However, this is a MYTH!

Animal products by default are NOT all inflammatory. Contrary to popular belief, dairy in research has be shown to be anti-inflammatory (true story! I dug into the research and shared the info with you HERE).

As for red meats, these have typically been viewed as inflammatory. However, cuts of beef are likely anti-inflammatory when they are grass fed vs corn fed.

Whether you choose to eat meat or not, adding some plant-based proteins to your weekly menu is a good move. Once or twice a week in my home we have a tofu or bean-based meal 🙂

And if you can eat fish, then one to two fish meals a week is another great way to tip the balance towards more anti-inflammatory eating.

Meat With Vegetable and Seasonings on Plate

Tip #3: Add some herbs!

This is one of my favourite tips! Because it’s so simple and doesn’t require a lot of extra energy to add to your weekly menu.

Herbs & spices, whether they are added to soups, stews, sauces, salads or sandwiches (the top 5 “s” meals!) are probably some of the most underrated anti-inflammatory allies.

I don’t know if you agree, but the standard north american diet can come across as pretty bland at times… Adding fresh or dried herbs & spices like basil, oregano, rosemary, sage, turmeric, paprika, ginger, cinnamon, and others, can really increase the anti-inflammatory power of your meal.

You can also get your herbs & spices through tea! Green tea, black tea, herbal teas. Or you can make your own golden tea, a milk-based tea that might be made with turmeric, ginger, cardamon, cinnamon, and a bit of pepper!

Spice Bottles on Shelf

So what’s your next step?

It’s easy to get overwhelmed with the all the information out there telling you what you “should” or “should not” be eating.

Know that there is not just one diet for every brain. That’s why these “one size fits all” recommendations to cut out a bunch of foods are so misleading.

Start by making the changes that feel right to you. Start by ADDING something fun to your weekly menu like a new colour of fruit, some beans to your soup, or a bit of rosemary to your meal. You can also use this as an excuse to visit your local butcher to find a good quality cut of grass fed meat, if that’s your thing. And why not try adding a relaxing tea time to your day?

Whatever you choose, I hope it serves you and your brain well!

And let me know how it goes! Send me a message and reach out if you find you’re still caught in that vicious restrictive cycle. I’ve helped other TBI survivors like you get eating a variety of foods, giving them some freedom back in their life! Don’t hesitate to contact me if you’d like the same 🙂

Best in brain health,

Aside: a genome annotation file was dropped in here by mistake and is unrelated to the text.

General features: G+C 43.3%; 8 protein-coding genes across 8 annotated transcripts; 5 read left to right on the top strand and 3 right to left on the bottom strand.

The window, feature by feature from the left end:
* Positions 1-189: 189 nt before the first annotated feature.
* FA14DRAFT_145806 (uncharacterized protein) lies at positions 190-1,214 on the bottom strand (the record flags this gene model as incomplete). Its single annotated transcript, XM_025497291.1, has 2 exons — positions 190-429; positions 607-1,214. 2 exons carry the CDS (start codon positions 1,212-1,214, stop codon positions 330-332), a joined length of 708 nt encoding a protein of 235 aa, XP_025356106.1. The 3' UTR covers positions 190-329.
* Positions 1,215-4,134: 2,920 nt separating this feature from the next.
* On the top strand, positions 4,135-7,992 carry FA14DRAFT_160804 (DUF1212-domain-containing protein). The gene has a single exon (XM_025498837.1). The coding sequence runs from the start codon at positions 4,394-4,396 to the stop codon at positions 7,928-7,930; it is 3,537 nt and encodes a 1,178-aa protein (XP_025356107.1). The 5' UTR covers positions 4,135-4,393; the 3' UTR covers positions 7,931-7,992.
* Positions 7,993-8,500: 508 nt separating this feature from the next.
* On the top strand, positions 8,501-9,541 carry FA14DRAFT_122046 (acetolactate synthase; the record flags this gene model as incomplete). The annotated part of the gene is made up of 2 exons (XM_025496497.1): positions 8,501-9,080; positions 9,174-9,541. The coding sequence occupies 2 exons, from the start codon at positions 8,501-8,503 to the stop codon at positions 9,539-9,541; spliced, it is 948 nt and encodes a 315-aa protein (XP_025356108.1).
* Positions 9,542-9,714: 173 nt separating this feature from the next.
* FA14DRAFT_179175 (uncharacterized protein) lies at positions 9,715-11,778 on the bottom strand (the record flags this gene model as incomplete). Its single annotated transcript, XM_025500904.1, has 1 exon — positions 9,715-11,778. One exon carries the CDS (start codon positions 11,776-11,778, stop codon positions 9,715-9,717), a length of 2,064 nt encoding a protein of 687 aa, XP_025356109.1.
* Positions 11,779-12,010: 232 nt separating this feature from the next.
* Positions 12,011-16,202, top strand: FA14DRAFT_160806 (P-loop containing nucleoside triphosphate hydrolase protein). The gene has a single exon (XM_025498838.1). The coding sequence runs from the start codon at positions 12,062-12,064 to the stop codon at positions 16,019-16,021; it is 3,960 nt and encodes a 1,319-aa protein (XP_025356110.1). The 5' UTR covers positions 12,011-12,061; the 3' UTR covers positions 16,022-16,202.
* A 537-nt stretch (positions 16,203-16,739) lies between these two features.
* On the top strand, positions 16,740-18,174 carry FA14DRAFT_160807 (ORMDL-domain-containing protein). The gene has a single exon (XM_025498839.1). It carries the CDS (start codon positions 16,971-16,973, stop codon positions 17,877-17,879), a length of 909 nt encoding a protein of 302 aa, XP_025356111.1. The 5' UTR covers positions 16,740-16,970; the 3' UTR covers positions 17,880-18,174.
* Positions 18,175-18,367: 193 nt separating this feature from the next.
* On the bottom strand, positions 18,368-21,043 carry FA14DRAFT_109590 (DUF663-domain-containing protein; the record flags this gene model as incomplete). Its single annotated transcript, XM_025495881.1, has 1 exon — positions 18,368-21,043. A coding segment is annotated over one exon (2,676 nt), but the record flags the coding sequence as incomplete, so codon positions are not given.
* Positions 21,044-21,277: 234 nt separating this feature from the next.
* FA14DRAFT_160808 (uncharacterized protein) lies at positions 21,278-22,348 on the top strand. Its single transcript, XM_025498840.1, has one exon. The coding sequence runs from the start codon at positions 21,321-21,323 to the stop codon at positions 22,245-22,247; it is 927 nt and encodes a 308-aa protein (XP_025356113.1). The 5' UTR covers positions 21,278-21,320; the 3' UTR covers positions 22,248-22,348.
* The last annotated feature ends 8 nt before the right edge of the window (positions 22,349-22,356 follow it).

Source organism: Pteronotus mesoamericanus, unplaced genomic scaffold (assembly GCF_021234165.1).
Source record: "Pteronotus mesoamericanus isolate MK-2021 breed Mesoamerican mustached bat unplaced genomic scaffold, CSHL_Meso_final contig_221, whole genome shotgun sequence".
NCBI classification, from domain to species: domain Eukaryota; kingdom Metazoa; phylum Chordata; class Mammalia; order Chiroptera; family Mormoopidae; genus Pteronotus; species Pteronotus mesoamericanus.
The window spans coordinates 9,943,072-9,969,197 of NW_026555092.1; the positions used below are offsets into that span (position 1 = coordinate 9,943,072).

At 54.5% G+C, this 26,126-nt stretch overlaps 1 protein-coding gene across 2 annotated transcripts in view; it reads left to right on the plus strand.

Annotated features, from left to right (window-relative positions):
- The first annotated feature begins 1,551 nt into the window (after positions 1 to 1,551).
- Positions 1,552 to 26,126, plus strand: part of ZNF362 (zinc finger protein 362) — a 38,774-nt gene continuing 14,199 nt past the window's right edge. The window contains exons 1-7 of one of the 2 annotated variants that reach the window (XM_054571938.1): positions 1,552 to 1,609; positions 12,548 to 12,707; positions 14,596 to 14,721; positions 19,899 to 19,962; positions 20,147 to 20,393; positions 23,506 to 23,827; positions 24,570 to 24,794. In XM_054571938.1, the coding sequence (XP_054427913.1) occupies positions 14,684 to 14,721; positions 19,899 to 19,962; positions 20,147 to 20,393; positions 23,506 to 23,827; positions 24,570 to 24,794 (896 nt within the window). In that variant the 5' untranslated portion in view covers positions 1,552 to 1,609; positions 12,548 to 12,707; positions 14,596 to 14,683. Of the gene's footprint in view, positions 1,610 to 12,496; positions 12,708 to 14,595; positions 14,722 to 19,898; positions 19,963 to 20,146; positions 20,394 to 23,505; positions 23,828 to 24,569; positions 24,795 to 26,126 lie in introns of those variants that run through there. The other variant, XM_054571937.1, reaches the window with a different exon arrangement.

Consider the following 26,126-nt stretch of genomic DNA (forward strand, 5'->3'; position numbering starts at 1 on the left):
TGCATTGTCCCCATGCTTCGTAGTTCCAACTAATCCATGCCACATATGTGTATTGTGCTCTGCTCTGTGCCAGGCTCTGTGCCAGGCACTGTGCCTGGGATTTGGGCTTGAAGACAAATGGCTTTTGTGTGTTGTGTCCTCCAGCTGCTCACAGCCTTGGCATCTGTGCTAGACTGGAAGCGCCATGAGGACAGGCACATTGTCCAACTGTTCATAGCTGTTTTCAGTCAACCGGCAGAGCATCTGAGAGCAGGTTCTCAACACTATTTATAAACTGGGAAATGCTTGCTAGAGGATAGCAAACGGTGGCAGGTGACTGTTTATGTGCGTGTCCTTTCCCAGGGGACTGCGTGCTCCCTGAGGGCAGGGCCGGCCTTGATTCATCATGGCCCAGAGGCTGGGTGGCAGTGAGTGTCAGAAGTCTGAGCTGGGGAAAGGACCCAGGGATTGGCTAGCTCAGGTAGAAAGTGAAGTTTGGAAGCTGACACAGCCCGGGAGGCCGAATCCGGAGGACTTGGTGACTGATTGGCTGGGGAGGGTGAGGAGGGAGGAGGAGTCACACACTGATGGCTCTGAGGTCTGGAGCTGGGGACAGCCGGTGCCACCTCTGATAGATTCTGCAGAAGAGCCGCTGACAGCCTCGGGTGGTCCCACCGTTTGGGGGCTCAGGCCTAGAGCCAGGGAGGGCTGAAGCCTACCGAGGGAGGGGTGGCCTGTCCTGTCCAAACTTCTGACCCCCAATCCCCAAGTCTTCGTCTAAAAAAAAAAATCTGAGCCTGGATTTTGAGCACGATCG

Krystal Merrells

Registered Dietitian

Concussion Warrior


References

Bourke, C. D., Berkley, J. A., & Prendergast, A. J. (2016). Immune Dysfunction as a Cause and Consequence of Malnutrition. Trends in immunology37(6), 386–398. https://doi.org/10.1016/j.it.2016.04.003

Health Canada. Fibre. https://www.canada.ca/en/health-canada/services/nutrients/fibre.html#shr-pg0

Provenza, F. D., Kronberg, S. L., & Gregorini, P. (2019). Is Grassfed Meat and Dairy Better for Human and Environmental Health?. Frontiers in nutrition6, 26. https://doi.org/10.3389/fnut.2019.00026

Shiu-Ming Kuo, The Interplay Between Fiber and the Intestinal Microbiome in the Inflammatory Response, Advances in Nutrition, Volume 4, Issue 1, January 2013, Pages 16–28, https://doi.org/10.3945/an.112.003046

Swann, O. G., Kilpatrick, M., Breslin, M., & Oddy, W. H. (2020). Dietary fiber and its associations with depression and inflammation. Nutrition reviews78(5), 394–411. https://doi.org/10.1093/nutrit/nuz072

2 Comments

    • Krystal Merrells

      Hi Kirsten! Thank you for the question 🙂
      Allergies to nuts & citrus and having to modify for Celiac’s still leaves a lot of foods that can help you eat anti-inflammatory!

      The allergies & celiac can make it difficult to get enough fibre.

      If you’re good with seeds, you can get what nuts might offer through things like pumpkin seeds, sunflower seeds, hemp seeds, or seed butters. Otherwise you can get the healthy fats from olive oil.

      It’s ok to not have citrus and sometimes this allergy only applies to raw citrus (meaning some can have it cooked). There are still many other fruits you might be able to have like cantaloupe or grapes.

      And none of your allergies seem to preclude you from getting foods from points #2 & 3 in the article!

      Hope that helps 🙂

      As you know with Celiac gluten has to be removed from the diet. You can still get great fibre through gluten free whole grains like quinoa, buckwheat, millet, polenta (made with cornmeal).